At one point in my life, I was so afraid of snakes that even coming across a picture of one inadvertently in a book or magazine would cause me to recoil in terror. When my family visited the Toledo Zoo, I would wait quietly on a bench outside the “Reptilia” house while the others went inside to view the assortment of rattlesnakes, cobras, copperheads, and cottonmouths. I wanted no part of them, even if they were safely behind glass.
Ironically, the part of Ohio where I grew up has virtually no poisonous snakes. Copperheads and timber rattlesnakes can occasionally be found in the southern part of the state, and the tiny massasauga rattlesnake was once native to the Lake Erie islands. But, by the time I began wandering the woods and fields around my home, there hadn’t been a sighting of a rattler in more than a decade.
That’s not to say that there weren’t unpleasant snakes around. The northern water snake, a large, aggressive species, is plentiful throughout the region. I would often come across them in the low, marshy woods around my house, and occasionally one would even find its way into our backyard. Northern water snakes do not fear humans and will strike with little or no provocation. Although they do not inject venom, their mouths are filled with razor-sharp teeth and they bite deep and hold on.
When I was about 5 years old, my father and I were taking a walk in the woods when we came upon a huge water snake. My father was in the habit of carrying a sword he brought home from France after WWII with him on his treks in the woods, and he dispatched the snake quickly. The severed snake parts bled and writhed horrifically, which made quite an impression on me. I’m pretty sure that traumatic event has something to do with my aversion toward snakes. It is also the basis for a scene in my short story “Bittersweet Gypsum.”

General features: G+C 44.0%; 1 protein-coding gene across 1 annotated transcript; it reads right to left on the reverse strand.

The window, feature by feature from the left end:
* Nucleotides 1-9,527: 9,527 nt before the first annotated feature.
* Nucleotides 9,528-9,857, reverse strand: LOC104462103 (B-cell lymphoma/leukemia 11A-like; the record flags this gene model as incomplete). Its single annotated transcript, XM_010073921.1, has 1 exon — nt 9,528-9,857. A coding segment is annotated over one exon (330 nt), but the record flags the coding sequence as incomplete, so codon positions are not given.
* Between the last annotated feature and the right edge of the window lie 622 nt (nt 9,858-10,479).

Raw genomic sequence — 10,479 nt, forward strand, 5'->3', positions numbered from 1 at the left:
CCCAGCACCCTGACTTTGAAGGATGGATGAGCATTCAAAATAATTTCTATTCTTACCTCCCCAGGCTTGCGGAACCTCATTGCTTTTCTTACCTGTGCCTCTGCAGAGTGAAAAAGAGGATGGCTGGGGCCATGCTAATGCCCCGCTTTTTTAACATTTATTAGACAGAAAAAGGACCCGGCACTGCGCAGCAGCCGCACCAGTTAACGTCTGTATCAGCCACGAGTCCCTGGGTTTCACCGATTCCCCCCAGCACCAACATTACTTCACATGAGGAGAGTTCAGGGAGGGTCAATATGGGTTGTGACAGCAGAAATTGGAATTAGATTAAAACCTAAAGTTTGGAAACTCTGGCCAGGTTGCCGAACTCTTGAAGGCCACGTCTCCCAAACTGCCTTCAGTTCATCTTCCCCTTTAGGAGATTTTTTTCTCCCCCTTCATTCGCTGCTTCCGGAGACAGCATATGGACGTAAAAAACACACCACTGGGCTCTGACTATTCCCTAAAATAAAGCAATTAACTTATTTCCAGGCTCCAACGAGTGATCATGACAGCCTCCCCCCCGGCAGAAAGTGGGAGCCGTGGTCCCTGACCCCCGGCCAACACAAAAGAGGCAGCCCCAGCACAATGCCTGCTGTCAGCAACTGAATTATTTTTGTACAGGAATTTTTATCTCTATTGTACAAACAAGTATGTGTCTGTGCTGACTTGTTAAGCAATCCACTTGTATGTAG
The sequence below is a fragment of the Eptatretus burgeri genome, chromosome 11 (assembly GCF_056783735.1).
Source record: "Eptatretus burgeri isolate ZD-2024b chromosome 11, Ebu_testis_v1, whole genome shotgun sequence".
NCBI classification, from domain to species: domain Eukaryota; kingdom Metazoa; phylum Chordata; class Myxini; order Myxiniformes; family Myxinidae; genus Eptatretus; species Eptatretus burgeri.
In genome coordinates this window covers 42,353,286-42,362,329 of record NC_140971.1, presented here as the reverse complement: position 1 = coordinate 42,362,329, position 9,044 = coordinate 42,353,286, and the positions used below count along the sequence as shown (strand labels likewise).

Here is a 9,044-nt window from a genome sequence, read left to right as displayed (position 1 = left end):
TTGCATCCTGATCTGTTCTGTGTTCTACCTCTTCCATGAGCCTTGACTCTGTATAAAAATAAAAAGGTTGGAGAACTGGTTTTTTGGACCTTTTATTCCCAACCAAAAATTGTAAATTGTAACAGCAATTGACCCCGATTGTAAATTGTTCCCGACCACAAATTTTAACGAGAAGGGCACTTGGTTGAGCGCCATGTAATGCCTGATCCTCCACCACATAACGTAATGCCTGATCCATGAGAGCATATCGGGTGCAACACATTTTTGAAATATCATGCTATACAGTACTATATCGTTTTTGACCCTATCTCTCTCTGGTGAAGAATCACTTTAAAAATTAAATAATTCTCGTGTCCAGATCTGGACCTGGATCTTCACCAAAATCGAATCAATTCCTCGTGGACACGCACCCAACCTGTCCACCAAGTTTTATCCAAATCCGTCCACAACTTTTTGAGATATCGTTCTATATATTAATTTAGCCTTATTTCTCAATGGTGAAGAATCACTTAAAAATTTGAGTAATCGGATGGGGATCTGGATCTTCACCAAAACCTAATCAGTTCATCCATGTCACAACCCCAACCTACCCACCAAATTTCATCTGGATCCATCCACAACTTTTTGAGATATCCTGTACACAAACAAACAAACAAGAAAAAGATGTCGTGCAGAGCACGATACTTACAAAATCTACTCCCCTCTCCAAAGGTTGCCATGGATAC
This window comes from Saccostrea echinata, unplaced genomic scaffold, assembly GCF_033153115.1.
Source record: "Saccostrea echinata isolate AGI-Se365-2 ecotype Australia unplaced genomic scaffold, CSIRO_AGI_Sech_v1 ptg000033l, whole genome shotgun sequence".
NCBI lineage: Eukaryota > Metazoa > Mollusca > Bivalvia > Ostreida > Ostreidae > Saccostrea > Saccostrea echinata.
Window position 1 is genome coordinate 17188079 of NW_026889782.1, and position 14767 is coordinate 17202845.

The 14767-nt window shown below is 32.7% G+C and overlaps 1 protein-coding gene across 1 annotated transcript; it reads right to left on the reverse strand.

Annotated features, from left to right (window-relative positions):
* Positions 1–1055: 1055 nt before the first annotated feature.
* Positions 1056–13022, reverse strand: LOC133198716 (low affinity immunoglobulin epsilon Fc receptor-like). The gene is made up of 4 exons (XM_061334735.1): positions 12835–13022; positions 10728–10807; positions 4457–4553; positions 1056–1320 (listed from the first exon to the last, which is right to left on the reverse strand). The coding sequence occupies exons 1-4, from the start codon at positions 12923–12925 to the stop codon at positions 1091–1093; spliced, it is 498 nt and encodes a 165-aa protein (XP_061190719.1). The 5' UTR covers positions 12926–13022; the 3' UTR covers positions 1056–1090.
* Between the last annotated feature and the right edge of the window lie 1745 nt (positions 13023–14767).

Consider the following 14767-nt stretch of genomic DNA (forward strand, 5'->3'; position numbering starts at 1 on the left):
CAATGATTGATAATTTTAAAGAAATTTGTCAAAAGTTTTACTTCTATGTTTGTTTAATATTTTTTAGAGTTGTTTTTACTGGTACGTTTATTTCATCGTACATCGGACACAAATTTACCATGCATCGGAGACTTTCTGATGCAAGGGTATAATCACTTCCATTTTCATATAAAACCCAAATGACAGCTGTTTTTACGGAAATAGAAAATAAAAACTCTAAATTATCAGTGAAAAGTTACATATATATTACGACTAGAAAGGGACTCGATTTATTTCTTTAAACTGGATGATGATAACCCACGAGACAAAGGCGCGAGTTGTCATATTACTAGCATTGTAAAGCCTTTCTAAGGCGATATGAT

One of my high school science teachers, Mr. Link, kept a large boa constrictor named Samantha in his classroom. She was in a tall wire mesh cage with the fake tree up the middle he kept in the back corner of the room. In those days, we were seated alphabetically – which is why I know Debbie Mardosa primarily by the back of her head. As luck would have it, the seating for that class worked out so that I was in the last seat of the row closest to the cage, maybe six feet away.
Ninety-nine point nine percent of the time, Samantha sat silently in her tree, occasionally flicking her tongue to taste the air. But one day during class, something must have agitated her, and she began thrashing around. I leaped from my chair, screamed “HOLY $@#&,” and ran to the other side of the room. Needless to say, the other kids got a kick out of that, and I had to endure a month of snide comments about my “kiss from Samantha.”
When I moved to North Carolina, I did so with full knowledge that I was relocating from a place with almost no poisonous snakes to the poisonous snake capital of the United States. Those first few walks in the woods here, heck, the first few walks in my backyard, were highly tenuous. I saw my first copperhead that summer, an unusually large one crossing the road at the business park where I rode my bike in the evenings. And my second one a few weeks later. You either learn to live with the threat, or you never leave the house.
The day I realized I was over the worst of my fear of snakes was the 4th of July, 2018. My wife, my dog, and I were hiking a remote trail at South Mountains State Park. We were walking along a narrow path through knee-high scrub when my wife, 15 feet behind me, let out a yell.
“What is it?” I turned impatiently and asked.
Sure enough, a few yards back down the trail, a canebrake rattler as thick as my wrist was coiled under a low bush. My dog and I had stepped right past it without even noticing. But instead of screaming and running away, I pulled out my iPhone and started filming. The snake raised its tail and gave one short maraca burst that indicated “close enough.” Although I was well beyond striking distance, the fact that I was more curious than scared was a breakthrough.
For most of my life, the distinction between “good” and “bad” snakes was nonexistent. My philosophy was, “kill ’em all and let God sort ’em out.” These days, though, I have a more “live and let live” view. I’m never going to have a snake as a pet, and if a copperhead shows up in my backyard, it’s not long for this world, but if a black rat, king, or water snake crosses my path, it has nothing to worry about.